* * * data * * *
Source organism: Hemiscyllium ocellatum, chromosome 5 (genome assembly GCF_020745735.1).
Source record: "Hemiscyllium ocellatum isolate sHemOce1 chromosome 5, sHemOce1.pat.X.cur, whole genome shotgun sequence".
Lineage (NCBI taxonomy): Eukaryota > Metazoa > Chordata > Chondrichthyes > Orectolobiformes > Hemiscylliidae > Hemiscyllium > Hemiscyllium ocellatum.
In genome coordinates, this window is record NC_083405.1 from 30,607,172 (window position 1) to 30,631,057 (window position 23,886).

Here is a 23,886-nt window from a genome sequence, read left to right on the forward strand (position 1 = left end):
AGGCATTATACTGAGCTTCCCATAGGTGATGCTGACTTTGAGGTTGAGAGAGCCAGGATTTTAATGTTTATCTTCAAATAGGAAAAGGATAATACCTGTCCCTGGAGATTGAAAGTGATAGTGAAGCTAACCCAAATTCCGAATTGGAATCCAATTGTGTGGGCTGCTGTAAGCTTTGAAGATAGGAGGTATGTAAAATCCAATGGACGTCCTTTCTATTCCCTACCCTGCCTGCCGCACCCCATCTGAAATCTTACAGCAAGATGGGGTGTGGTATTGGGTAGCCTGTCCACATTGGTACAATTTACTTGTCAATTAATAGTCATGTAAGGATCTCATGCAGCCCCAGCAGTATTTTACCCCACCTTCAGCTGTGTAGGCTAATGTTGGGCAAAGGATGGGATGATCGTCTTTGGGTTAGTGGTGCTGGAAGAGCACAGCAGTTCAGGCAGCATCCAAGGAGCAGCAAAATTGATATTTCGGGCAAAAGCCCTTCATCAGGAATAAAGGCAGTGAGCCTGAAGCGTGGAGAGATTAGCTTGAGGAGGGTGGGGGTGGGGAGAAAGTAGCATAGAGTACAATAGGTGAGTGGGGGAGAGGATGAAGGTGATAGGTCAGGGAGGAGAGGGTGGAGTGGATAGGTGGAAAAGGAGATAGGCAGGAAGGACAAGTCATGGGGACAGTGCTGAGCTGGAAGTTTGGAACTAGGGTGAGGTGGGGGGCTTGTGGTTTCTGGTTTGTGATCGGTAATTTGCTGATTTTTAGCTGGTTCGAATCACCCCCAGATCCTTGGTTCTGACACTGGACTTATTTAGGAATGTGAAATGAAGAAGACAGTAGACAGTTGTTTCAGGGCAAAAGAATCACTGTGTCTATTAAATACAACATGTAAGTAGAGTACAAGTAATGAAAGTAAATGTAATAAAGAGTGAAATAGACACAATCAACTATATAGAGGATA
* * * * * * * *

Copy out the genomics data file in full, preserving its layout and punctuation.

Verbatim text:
Source organism: Hemiscyllium ocellatum, chromosome 5 (genome assembly GCF_020745735.1).
Source record: "Hemiscyllium ocellatum isolate sHemOce1 chromosome 5, sHemOce1.pat.X.cur, whole genome shotgun sequence".
Lineage (NCBI taxonomy): Eukaryota > Metazoa > Chordata > Chondrichthyes > Orectolobiformes > Hemiscylliidae > Hemiscyllium > Hemiscyllium ocellatum.
In genome coordinates, this window is record NC_083405.1 from 30,607,172 (window position 1) to 30,631,057 (window position 23,886).

Here is a 23,886-nt window from a genome sequence, read left to right on the forward strand (position 1 = left end):
AGGCATTATACTGAGCTTCCCATAGGTGATGCTGACTTTGAGGTTGAGAGAGCCAGGATTTTAATGTTTATCTTCAAATAGGAAAAGGATAATACCTGTCCCTGGAGATTGAAAGTGATAGTGAAGCTAACCCAAATTCCGAATTGGAATCCAATTGTGTGGGCTGCTGTAAGCTTTGAAGATAGGAGGTATGTAAAATCCAATGGACGTCCTTTCTATTCCCTACCCTGCCTGCCGCACCCCATCTGAAATCTTACAGCAAGATGGGGTGTGGTATTGGGTAGCCTGTCCACATTGGTACAATTTACTTGTCAATTAATAGTCATGTAAGGATCTCATGCAGCCCCAGCAGTATTTTACCCCACCTTCAGCTGTGTAGGCTAATGTTGGGCAAAGGATGGGATGATCGTCTTTGGGTTAGTGGTGCTGGAAGAGCACAGCAGTTCAGGCAGCATCCAAGGAGCAGCAAAATTGATATTTCGGGCAAAAGCCCTTCATCAGGAATAAAGGCAGTGAGCCTGAAGCGTGGAGAGATTAGCTTGAGGAGGGTGGGGGTGGGGAGAAAGTAGCATAGAGTACAATAGGTGAGTGGGGGAGAGGATGAAGGTGATAGGTCAGGGAGGAGAGGGTGGAGTGGATAGGTGGAAAAGGAGATAGGCAGGAAGGACAAGTCATGGGGACAGTGCTGAGCTGGAAGTTTGGAACTAGGGTGAGGTGGGGGGCTTGTGGTTTCTGGTTTGTGATCGGTAATTTGCTGATTTTTAGCTGGTTCGAATCACCCCCAGATCCTTGGTTCTGACACTGGACTTATTTAGGAATGTGAAATGAAGAAGACAGTAGACAGTTGTTTCAGGGCAAAAGAATCACTGTGTCTATTAAATACAACATGTAAGTAGAGTACAAGTAATGAAAGTAAATGTAATAAAGAGTGAAATAGACACAATCAACTATATAGAGGATA